August 26, 2003
by Tom Vallance
ANDREW RAY achieved instant fame as a child star when he was chosen at the age of 10 to play the title role in the film The Mudlark, which starred Irene Dunne as Queen Victoria and was the Royal Performance Film of 1950.
Ray was part of a show business family – his father Ted was a famous comedian who had his own radio show, while his older brother Robin was to become a musician and popular radio and television personality – so he should have been better prepared than some for youthful acclaim but, like many child actors, he found early stardom a mixed blessing.
His education, he said later, effectively stopped when he was 10 years old. “How can you go back to school and remain unchanged,” he asked, “when you’ve suddenly become a film star?” At the age of 25 he attempted suicide, claiming that he was “washed up”, but he was later to find some success on television and in stage productions.
Born Andrew Olden in London in 1939, while his father Ted Ray (real name Charles Olden) was making his first radio broadcast, he won his big chance by accident. Ben Lyon, a film and radio star who was then working as a casting agent for 20th Century-Fox, called on the Rays to see if Robin would test for The Mudlark.
Andrew was at home recovering from mumps and when Lyon saw that Robin had grown too tall for the role, he suggested that his brother try for the part.
Amid much publicity, Andrew Ray won the part of the cockney orphan who discovers a medallion picturing Queen Victoria and becomes obsessed with the idea of meeting her. His capture while sneaking into Windsor Castle provokes controversy, but he eventually meets the Queen and charms her into coming out of the seclusion she has sought since being widowed.
By the time he was 14, Andrew Ray was regularly described by the press as “Ted Ray’s film star son”, and his father put his considerable earnings in trust until his 17th birthday. But stardom had taken its toll on his childhood, and Andrew had left Franklin House prep school in north London at the age of 11.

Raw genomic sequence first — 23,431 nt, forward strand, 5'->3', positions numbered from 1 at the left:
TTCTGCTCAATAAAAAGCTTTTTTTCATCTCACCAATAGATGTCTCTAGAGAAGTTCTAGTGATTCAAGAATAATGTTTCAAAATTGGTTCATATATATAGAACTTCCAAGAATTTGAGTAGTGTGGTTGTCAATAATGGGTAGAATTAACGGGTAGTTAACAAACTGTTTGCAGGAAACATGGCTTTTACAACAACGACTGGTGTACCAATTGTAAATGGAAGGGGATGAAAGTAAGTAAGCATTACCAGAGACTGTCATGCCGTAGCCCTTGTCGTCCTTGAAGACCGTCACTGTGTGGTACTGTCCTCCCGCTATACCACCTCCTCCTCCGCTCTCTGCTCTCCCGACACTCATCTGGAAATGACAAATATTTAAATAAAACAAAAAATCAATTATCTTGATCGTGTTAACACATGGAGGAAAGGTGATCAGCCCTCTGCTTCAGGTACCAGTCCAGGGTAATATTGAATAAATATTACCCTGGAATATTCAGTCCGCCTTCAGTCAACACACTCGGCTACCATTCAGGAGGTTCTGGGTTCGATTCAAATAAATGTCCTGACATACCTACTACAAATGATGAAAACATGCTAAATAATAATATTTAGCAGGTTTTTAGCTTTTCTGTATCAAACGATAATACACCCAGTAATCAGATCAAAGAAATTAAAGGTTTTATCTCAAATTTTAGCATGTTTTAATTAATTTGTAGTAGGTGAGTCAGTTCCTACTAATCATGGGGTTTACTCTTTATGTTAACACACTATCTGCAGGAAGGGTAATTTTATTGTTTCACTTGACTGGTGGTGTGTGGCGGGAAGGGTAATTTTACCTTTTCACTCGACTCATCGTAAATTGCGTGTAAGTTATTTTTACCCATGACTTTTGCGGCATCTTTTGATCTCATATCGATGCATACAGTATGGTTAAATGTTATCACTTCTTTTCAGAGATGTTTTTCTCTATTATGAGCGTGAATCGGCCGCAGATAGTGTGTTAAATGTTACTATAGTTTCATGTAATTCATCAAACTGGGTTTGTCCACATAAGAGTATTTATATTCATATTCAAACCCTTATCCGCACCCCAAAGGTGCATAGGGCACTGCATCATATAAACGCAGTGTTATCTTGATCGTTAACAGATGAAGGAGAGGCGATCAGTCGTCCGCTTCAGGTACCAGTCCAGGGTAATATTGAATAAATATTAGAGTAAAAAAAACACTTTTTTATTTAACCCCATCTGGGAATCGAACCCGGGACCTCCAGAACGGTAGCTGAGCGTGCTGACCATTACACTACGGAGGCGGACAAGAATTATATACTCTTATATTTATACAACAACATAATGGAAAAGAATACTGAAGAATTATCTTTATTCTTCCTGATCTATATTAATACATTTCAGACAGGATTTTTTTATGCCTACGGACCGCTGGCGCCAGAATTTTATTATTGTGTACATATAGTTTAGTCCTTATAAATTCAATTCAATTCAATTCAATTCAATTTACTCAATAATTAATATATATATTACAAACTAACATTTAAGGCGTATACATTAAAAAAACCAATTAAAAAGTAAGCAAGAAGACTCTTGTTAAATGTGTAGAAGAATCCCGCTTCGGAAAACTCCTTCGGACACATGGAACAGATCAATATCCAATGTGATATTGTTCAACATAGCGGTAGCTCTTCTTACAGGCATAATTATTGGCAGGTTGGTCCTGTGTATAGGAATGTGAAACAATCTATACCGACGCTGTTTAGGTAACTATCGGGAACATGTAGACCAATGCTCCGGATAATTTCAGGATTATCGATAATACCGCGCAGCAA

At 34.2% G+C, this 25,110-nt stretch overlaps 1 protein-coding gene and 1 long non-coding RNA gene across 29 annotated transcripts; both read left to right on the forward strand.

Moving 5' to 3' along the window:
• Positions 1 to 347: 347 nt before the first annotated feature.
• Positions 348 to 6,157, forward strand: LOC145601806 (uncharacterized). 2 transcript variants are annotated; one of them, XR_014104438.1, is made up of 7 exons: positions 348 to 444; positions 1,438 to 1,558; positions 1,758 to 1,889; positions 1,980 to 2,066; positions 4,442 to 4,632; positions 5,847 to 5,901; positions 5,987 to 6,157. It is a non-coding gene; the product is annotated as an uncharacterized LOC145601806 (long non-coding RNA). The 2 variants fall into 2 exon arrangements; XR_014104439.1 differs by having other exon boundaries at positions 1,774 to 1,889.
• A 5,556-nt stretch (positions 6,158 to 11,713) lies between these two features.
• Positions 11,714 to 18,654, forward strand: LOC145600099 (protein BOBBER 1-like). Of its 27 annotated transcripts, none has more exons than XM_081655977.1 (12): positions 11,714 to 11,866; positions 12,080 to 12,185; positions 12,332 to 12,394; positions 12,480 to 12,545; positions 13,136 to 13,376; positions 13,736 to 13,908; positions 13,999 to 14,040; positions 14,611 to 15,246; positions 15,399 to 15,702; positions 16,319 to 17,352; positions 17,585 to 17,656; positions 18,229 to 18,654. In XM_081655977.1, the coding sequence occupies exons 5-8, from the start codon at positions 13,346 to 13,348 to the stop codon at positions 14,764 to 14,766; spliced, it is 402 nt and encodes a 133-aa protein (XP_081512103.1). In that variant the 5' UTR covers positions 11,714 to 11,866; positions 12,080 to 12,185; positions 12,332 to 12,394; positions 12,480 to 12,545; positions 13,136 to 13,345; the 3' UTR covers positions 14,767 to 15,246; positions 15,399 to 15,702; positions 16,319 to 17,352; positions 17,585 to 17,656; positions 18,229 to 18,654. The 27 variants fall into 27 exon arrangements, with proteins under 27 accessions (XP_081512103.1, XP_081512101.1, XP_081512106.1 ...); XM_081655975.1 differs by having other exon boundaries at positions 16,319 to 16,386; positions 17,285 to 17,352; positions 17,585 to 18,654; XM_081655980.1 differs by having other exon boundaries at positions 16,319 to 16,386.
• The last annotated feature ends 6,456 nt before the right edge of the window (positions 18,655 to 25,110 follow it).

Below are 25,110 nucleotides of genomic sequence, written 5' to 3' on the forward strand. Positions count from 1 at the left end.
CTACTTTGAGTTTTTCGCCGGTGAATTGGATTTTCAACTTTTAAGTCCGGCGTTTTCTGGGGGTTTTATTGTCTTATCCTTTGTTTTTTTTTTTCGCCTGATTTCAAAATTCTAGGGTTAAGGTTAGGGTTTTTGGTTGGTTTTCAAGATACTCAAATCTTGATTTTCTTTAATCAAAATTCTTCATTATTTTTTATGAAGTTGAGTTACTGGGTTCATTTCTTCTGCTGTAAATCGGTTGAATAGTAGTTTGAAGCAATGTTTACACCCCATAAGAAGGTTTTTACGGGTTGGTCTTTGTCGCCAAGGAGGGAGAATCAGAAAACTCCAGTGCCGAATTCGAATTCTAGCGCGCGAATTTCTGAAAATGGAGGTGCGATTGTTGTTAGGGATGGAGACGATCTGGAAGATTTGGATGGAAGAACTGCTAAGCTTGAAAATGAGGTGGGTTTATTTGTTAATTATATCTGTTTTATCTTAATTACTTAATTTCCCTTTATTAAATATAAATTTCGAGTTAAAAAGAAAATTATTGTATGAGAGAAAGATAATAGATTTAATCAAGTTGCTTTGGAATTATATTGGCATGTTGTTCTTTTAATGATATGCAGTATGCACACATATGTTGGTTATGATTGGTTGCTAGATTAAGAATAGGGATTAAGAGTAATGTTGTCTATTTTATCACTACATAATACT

Directed by Jean Negulesco, the film had a distinguished cast – besides Dunne as the Queen it featured Alec Guinness as Disraeli, Finlay Currie as John Brown and, in a small role, Alfred Hitchcock’s daughter Patricia. It was generally agreed, however, that Ray stole the film, which tended to be stilted when he was not around.
His second film, J. Lee Thompson’s The Yellow Balloon (1952) was a suspenseful thriller in which Ray, who thinks he has killed a playmate in a struggle over a balloon, is blackmailed into helping a homicidal crook. Kenneth More, one year away from winning major stardom in Genevieve, played Ray’s father, but the film was most notable for being the second British film to be awarded the recently created “X” certificate, which meant that Ray was officially too young to see it.
Both Ray and his father Ted had supporting roles (as father and son) in John Gilling’s thriller Escape by Night (1953), which starred Bonar Colleano. In Philip Leacock’s screen version of Roger MacDougall’s play Escapade (1955), Ray and two other youths (Jeremy Spenser and Peter Asher), inspired by their pacificist father (John Mills), run away from boarding school and steal an aeroplane. Their purpose is to distribute a petition for peace, signed by boys all over Britain, to the great powers that are meeting in Vienna. A comedy which also tackled some serious themes, it proved less effective on screen than it had been in the theatre.